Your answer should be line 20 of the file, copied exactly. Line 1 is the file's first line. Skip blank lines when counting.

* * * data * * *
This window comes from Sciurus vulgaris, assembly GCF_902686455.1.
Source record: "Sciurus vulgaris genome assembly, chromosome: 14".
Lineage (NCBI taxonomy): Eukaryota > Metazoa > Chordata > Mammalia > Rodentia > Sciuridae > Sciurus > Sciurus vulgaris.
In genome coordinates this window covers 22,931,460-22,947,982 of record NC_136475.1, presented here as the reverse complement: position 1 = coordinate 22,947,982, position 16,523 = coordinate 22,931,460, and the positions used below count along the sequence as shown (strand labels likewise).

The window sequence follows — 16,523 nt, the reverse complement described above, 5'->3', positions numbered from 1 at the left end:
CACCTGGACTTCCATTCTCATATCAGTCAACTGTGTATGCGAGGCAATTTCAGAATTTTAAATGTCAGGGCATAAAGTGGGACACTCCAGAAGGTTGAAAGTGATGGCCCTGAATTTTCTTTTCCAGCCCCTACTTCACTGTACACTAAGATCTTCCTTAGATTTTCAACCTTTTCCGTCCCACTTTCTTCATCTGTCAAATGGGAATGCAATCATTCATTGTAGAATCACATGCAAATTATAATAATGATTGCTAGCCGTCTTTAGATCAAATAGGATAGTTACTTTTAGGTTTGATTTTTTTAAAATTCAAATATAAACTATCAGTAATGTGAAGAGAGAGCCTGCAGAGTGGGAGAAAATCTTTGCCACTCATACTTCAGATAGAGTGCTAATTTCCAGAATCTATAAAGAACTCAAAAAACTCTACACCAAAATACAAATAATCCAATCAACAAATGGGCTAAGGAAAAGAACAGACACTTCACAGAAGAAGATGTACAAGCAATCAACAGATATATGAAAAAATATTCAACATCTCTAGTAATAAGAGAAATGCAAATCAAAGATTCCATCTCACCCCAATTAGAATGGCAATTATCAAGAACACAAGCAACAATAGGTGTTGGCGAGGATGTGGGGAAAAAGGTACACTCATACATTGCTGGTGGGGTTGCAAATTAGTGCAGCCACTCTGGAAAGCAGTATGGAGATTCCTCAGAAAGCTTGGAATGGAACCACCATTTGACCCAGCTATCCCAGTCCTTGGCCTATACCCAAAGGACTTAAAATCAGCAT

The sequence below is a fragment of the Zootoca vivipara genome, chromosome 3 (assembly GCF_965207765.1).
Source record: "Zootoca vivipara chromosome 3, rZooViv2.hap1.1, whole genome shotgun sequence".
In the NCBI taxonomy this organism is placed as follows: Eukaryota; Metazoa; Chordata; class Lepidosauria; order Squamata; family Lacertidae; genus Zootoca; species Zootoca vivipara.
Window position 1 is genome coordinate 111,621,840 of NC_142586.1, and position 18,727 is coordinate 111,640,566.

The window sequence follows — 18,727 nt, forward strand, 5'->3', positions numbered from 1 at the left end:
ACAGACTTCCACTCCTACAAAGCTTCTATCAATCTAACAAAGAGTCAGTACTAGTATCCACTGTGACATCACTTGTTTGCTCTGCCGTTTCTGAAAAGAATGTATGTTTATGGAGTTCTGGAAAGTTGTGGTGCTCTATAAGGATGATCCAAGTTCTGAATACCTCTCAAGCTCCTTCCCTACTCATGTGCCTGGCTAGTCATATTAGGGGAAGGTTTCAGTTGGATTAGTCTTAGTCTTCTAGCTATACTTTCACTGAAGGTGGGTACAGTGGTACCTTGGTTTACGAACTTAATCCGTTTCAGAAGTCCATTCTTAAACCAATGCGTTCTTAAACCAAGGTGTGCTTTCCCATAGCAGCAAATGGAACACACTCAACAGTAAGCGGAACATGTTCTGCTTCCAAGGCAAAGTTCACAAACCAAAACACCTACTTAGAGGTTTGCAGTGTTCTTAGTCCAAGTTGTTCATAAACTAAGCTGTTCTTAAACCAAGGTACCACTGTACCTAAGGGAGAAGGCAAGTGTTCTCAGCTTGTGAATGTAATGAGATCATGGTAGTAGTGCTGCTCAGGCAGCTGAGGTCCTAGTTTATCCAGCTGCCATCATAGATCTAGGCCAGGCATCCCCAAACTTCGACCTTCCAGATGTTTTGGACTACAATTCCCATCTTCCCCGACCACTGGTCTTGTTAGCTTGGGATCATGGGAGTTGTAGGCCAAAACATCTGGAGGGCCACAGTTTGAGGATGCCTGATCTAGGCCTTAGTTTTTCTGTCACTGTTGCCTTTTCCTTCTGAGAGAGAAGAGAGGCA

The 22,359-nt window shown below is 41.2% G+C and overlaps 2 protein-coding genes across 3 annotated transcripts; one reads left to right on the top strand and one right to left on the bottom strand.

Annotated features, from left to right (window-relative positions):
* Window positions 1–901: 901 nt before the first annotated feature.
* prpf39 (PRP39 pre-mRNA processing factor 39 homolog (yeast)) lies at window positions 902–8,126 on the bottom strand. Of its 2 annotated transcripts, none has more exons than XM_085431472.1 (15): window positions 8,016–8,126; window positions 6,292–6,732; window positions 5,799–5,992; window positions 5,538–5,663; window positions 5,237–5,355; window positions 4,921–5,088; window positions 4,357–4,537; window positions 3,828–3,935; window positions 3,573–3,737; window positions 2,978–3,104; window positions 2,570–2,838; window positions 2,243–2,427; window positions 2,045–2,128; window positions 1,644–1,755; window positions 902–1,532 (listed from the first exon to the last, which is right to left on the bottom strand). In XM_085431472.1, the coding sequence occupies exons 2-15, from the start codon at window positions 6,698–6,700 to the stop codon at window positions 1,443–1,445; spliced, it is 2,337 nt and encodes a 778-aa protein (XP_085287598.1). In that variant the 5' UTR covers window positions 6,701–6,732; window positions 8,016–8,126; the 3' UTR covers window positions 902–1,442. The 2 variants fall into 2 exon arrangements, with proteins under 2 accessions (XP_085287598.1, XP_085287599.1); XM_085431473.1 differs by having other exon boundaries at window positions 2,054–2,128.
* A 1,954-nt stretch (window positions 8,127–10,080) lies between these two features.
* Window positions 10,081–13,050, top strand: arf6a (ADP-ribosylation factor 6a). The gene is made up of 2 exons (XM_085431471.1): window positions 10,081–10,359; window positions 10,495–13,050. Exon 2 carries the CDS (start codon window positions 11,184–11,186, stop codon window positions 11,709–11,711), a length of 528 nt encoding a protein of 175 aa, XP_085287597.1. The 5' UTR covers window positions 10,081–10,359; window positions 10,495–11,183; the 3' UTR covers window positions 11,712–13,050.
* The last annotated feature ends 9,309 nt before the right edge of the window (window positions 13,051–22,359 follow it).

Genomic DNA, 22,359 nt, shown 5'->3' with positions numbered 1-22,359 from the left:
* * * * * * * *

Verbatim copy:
Genomic DNA, 22,359 nt, shown 5'->3' with positions numbered 1-22,359 from the left: